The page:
As the aftermath of hurricanes Harvey, Irma and Maria loom, thousands of people are still struggling to come to terms with the loss of their loved ones and working to put the pieces of their lives back together. 2017 was one of the most expensive and catastrophic hurricane seasons in U.S. history, with trillions of dollars in damage in the South and in the Caribbean. Almost two years later there is still much work to be done to rebuild homes and restore necessities like power and running water.
I came across a Facebook post about an organization called All Hands and Hearts that assists in rebuilding areas affected by natural disasters. I was intrigued at the thought of embarking on a journey that would not only give me a chance to give back, but would allow me to experience a part of the world that I had never seen. I signed up for the volunteer program in the United States Virgin Islands and was assigned to the base on St. John. I was both excited and nervous because a part of me wondered if I could even be of use (seeing as how I wasn’t really the “hard hat type”). But another part of me knew that I had been sent by a force greater than myself and had to follow through.
I, (like many people) enjoy visiting some of the areas affected by the hurricanes. They provide a sense of calm away from the hectic demands of the big city. But taking advantage of the warm weather, white sandy beaches and clear blue waters has always been the easy side of travel. Delving into an area and its culture and actually getting your hands dirty in an effort to rebuild it is a completely different story.
The work weeks were tough. Eight-hour days filled with cutting drywall, drilling, hammering, laying mud and sealing corners on a home previously torn apart. Mrs. Antoine (the homeowner) was forced to stay in her water cistern because that was the only livable area. The long days gave me a greater appreciation for construction workers and I was reminded of my late grandfather who did the job for decades. I felt empowered knowing that his spirit of hard work and service was with me.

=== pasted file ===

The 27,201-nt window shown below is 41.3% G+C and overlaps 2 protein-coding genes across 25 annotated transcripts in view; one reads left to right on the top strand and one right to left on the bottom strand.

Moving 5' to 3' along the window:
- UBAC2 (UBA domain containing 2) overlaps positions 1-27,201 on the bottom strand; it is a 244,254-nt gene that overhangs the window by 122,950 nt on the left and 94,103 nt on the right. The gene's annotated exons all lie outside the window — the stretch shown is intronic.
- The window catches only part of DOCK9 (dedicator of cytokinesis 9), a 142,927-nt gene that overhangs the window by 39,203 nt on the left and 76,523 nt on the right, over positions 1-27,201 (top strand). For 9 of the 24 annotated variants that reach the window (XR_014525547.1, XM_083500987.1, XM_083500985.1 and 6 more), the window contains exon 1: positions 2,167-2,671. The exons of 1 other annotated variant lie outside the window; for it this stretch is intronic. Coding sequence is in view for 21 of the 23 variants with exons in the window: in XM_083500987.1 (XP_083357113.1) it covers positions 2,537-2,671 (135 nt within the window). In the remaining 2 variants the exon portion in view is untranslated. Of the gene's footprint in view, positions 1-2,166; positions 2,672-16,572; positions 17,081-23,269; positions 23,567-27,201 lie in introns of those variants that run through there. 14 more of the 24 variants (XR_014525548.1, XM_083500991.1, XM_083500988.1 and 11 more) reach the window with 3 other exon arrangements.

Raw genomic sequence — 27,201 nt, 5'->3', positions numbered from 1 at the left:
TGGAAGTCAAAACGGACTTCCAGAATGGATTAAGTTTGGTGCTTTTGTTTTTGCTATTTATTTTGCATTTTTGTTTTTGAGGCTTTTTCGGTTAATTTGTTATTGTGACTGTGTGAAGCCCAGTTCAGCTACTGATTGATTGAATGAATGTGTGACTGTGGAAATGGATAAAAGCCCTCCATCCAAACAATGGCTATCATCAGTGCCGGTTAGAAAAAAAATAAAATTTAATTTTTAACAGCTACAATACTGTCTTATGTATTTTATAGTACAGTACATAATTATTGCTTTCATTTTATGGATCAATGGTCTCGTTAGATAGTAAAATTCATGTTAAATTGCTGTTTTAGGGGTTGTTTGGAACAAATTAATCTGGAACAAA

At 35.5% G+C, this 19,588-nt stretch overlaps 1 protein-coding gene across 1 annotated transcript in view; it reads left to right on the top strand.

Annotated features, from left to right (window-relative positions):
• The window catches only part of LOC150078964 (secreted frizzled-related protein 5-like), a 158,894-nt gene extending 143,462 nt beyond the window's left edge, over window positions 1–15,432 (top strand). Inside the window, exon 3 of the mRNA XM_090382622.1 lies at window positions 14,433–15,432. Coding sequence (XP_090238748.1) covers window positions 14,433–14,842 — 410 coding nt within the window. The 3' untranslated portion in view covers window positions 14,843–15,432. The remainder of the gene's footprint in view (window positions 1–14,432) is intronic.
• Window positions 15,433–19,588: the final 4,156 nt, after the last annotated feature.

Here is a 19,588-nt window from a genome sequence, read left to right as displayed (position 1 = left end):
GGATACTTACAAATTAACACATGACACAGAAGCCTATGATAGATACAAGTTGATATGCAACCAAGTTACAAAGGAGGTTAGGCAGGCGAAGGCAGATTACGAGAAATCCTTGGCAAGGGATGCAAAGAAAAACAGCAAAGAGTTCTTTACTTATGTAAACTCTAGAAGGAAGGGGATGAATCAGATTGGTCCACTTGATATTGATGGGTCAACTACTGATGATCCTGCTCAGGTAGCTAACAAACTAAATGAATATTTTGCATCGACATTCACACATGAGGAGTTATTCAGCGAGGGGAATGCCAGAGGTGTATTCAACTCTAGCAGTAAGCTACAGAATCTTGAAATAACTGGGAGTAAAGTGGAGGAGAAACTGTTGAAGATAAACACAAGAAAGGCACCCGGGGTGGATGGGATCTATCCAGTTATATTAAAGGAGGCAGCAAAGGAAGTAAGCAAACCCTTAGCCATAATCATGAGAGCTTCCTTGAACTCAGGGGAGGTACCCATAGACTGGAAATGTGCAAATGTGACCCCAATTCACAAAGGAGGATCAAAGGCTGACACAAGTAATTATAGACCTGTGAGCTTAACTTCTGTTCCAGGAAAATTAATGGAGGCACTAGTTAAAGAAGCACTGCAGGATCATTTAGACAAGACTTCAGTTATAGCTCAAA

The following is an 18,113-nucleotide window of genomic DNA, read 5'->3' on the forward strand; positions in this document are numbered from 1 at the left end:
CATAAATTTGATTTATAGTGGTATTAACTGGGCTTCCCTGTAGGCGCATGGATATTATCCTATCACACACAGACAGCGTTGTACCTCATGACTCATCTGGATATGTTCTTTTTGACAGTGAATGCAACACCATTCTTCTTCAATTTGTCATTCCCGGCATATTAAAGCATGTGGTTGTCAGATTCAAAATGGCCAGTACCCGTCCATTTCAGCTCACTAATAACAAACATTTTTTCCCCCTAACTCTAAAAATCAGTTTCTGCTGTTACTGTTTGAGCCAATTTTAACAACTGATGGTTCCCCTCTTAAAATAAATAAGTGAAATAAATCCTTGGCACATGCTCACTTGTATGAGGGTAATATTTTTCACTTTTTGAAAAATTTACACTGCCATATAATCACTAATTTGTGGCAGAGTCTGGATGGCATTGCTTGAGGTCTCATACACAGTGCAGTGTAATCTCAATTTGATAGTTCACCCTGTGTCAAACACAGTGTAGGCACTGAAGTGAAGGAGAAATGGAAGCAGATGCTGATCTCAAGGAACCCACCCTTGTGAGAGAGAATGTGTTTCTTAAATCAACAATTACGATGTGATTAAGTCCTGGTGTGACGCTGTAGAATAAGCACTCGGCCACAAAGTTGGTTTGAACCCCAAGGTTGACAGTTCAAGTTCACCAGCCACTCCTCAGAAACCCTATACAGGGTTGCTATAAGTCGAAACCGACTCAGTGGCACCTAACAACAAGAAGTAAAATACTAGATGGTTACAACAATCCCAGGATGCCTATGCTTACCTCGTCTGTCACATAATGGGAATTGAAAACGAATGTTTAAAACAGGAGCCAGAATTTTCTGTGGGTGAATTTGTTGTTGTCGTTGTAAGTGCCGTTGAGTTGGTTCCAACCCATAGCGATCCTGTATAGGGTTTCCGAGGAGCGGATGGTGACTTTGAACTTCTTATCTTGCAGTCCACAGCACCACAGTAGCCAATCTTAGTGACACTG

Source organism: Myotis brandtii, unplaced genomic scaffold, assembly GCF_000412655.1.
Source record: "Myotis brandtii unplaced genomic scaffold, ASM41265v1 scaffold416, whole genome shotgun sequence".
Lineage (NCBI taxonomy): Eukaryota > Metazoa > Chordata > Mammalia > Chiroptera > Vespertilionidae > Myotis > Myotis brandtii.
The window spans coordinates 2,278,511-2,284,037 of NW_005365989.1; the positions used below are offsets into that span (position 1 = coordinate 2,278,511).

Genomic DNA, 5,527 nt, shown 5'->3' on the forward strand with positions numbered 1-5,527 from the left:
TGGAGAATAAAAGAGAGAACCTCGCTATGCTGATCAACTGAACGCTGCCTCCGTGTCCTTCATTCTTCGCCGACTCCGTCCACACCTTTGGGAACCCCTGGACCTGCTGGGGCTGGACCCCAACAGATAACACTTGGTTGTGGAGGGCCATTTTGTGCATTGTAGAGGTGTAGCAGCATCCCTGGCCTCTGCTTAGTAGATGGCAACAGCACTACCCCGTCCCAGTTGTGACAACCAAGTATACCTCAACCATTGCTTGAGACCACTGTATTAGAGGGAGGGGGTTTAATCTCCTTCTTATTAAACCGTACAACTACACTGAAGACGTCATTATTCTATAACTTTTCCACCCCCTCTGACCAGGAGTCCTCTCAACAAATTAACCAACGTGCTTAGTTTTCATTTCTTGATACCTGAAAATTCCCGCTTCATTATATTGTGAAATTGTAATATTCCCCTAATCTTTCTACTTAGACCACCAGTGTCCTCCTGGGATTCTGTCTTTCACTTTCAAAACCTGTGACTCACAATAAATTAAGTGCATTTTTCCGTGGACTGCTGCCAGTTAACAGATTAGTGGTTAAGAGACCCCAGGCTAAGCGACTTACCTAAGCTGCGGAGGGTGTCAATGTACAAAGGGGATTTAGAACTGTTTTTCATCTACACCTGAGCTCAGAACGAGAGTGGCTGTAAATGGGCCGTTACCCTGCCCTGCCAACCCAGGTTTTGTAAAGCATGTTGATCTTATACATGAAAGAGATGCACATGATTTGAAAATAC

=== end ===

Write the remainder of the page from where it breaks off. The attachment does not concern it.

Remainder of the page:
Our living conditions at the base were primitive to say the least. No running water, no power and wooden bunks with air mattresses rigged with fans that not only helped to survive the heat, but to keep the mosquitos away while we were sleeping. This was far from the 4 and 5-star resorts I was used to. I found myself ready to complain and was reminded that while my time on the island was limited, this had been the daily reality for many of the natives for almost two years. That put it all back into perspective.
Despite the tragedy in USVI, the area and its people are resilient. While there is lingering damage, the islands still boast some of the most beautiful beaches in the world. Restaurants that serve Caribbean delicacies like johnnycakes, salt fish and callaloo are coming back stronger than ever. And the residents (whether they were born there or came from another area) have not given up on making sure their home island and its history is preserved.
By the end of my stay, the home we’d worked on wasn’t nearly finished. However, I found comfort in knowing that my seemingly small contribution played a part in the bigger picture. It was also a great feeling to see the look on Mrs. Antoine’s face when she saw how things with her home were progressing.
This trip taught me that travel is different things to different people. Sometimes it’s solely about us, while other times it’s about the collective. Travel can still be just as enriching when we spend our time working to make others’ lives better. I learned that sometimes you just have to go where you feel you’ve been sent and God will give you the tools you need when you arrive. A spirit of love and service goes a long way. And finally, I now know that I am stronger than I give myself credit for. Never in a million years would I have thought that I’d take on an opportunity of this kind. But I’m surely a better person for it.